Marillier makes the fairy tale her own, placing the action in an early Ireland and creating impassioned, romantic characters who are all operating at the kind of high emotional pitch to make a book like this work. I knew I was going to be thrilled when the child Sorcha (sister-girl soon to be spinning nettles) helps one of her brothers rescue a tortured captive from their father’s dungeon and then has to spend a season in a cave nursing the boy back to health and trust. A romantic interlude in a cave! A damaged man who cannot trust! No romance novel is complete without these features, and the boy, Simon, isn’t even the eventual love interest but will play a role in events to come.

Son of the Shadows, Juliet Marillier

The second book, Son of the Shadows, continues the story into the next generation and is almost even better. In this one the male lead is a nameless tattooed bandit leading a band of mercenaries on a rampage through the Irish countryside. His men kidnap our heroine Liadan for her healing abilities, and though the bandit leader at first hates her and doesn’t want her along, he soon grows to respect her courage and sass. I’m sure we can all see where this is going. Mad love in the ruins of some cairn-thing, influenced by the spirits of the Old Gods.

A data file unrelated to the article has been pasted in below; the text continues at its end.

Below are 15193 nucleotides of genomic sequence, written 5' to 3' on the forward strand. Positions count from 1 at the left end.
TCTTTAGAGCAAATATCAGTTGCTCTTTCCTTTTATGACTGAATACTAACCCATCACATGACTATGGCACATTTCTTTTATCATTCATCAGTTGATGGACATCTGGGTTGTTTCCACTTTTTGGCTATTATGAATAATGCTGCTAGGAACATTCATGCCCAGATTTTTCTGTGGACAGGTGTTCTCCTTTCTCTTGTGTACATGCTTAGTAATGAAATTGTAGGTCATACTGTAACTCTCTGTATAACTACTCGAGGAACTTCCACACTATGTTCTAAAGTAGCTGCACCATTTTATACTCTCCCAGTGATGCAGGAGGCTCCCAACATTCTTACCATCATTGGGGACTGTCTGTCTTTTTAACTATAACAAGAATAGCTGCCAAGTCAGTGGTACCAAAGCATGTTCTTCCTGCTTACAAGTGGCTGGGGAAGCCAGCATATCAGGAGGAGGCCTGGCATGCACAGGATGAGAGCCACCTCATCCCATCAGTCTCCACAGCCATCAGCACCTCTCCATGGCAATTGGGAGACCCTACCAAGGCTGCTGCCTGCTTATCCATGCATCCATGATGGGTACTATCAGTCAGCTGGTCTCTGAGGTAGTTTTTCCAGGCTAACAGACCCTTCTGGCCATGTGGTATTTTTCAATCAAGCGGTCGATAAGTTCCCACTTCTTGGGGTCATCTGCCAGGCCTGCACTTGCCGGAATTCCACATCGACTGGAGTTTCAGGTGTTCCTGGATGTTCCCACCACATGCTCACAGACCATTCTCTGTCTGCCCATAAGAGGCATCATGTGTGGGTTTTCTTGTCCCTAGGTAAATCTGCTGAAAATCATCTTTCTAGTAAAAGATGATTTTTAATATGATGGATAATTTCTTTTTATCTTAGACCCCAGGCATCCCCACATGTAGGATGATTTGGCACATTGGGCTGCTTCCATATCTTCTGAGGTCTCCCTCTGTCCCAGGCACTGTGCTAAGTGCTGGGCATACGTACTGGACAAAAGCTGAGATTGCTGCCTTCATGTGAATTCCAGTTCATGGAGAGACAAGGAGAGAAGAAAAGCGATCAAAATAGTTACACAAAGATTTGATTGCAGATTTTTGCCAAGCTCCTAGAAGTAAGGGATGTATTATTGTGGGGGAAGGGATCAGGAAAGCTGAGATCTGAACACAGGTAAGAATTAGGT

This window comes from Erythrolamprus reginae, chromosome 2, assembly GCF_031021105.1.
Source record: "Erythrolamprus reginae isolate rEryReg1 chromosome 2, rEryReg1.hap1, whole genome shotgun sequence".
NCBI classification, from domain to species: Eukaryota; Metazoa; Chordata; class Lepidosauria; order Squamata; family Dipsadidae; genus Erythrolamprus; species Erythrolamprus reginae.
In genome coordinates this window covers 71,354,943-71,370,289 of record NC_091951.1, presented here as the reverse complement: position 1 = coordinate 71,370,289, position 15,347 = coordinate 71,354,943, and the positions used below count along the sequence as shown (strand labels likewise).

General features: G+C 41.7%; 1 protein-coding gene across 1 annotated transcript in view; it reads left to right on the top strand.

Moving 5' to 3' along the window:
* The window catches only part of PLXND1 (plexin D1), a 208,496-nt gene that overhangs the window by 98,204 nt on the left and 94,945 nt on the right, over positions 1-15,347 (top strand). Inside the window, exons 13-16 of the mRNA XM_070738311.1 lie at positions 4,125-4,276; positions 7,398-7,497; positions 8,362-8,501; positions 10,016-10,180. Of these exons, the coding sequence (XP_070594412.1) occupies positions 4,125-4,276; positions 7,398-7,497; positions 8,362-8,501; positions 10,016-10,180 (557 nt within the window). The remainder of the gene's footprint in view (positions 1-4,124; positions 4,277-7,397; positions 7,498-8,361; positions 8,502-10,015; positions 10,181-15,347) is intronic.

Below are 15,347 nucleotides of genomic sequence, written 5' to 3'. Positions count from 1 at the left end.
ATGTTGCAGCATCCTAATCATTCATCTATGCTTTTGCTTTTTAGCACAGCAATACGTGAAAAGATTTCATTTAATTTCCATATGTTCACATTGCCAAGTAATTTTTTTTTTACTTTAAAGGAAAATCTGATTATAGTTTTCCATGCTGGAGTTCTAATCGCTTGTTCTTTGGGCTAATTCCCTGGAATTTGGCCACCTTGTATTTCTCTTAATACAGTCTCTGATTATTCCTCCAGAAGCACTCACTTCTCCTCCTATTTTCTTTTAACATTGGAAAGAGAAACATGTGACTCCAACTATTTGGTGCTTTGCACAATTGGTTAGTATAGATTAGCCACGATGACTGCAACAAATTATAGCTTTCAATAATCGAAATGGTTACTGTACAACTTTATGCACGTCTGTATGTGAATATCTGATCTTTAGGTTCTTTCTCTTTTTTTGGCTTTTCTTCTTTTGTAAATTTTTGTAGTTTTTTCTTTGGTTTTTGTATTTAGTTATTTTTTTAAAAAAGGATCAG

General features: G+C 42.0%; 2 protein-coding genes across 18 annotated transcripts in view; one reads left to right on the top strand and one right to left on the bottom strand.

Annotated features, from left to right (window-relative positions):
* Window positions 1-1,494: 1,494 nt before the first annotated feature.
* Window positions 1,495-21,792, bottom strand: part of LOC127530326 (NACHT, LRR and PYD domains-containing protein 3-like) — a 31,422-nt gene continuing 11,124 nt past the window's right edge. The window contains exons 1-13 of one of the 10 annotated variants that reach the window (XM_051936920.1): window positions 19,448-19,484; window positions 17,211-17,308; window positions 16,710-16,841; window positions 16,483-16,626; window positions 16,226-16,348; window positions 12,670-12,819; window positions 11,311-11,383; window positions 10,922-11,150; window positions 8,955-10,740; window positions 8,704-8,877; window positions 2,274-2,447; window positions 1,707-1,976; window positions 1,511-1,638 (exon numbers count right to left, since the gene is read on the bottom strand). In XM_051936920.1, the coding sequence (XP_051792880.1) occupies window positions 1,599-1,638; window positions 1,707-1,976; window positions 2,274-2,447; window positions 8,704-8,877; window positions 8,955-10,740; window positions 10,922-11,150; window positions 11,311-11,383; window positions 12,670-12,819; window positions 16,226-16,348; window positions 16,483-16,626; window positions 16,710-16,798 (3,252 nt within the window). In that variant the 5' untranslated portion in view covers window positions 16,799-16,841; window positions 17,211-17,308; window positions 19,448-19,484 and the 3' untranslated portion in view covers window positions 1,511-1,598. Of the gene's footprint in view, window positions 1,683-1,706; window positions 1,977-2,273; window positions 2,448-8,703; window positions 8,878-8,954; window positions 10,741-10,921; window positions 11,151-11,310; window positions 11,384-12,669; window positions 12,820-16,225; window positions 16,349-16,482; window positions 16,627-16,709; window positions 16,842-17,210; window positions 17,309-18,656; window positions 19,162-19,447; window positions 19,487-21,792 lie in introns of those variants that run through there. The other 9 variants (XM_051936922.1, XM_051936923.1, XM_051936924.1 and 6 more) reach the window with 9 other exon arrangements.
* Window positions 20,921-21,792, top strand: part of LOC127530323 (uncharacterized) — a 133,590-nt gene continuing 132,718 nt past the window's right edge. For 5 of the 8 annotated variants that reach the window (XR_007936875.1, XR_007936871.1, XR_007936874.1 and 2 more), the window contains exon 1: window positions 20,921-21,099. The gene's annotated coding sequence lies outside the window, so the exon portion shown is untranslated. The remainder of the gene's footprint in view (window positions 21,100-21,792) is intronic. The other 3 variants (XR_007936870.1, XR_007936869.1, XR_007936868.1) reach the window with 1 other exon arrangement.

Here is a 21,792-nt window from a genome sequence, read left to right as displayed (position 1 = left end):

Still, these are romance novels, if really good ones, and by halfway through the third volume, Child of the Prophecy, I’d had enough of sexually predatory male villains and people keeping secrets from their loved ones that, if only they’d just speak up would remove all necessity for the plot. Still, Marillier creates great characters, writes at a luscious and beautiful fever-pitch and mostly makes the flaws of the genre easy to overlook.

10 Responses to “Sevenwaters Trilogy, by Juliet Marillier (22., 23., 24.)”

  1. Grab the Lapels April 14, 2015 at 9:22 pm #

    I recently did a blog tour with an author who wrote a trilogy set in Ireland that has fantasy elements. You might like it, if you are interested in a new book to review! Here’s the web address:

    If you ARE looking for more fantasy that is grown up and complex, I recommend Mecerdes lackey, who was my introduction to good fantasy. I love the Magic series (Pawn/Promise/Price)!

    • Ivalleria April 15, 2015 at 12:50 am #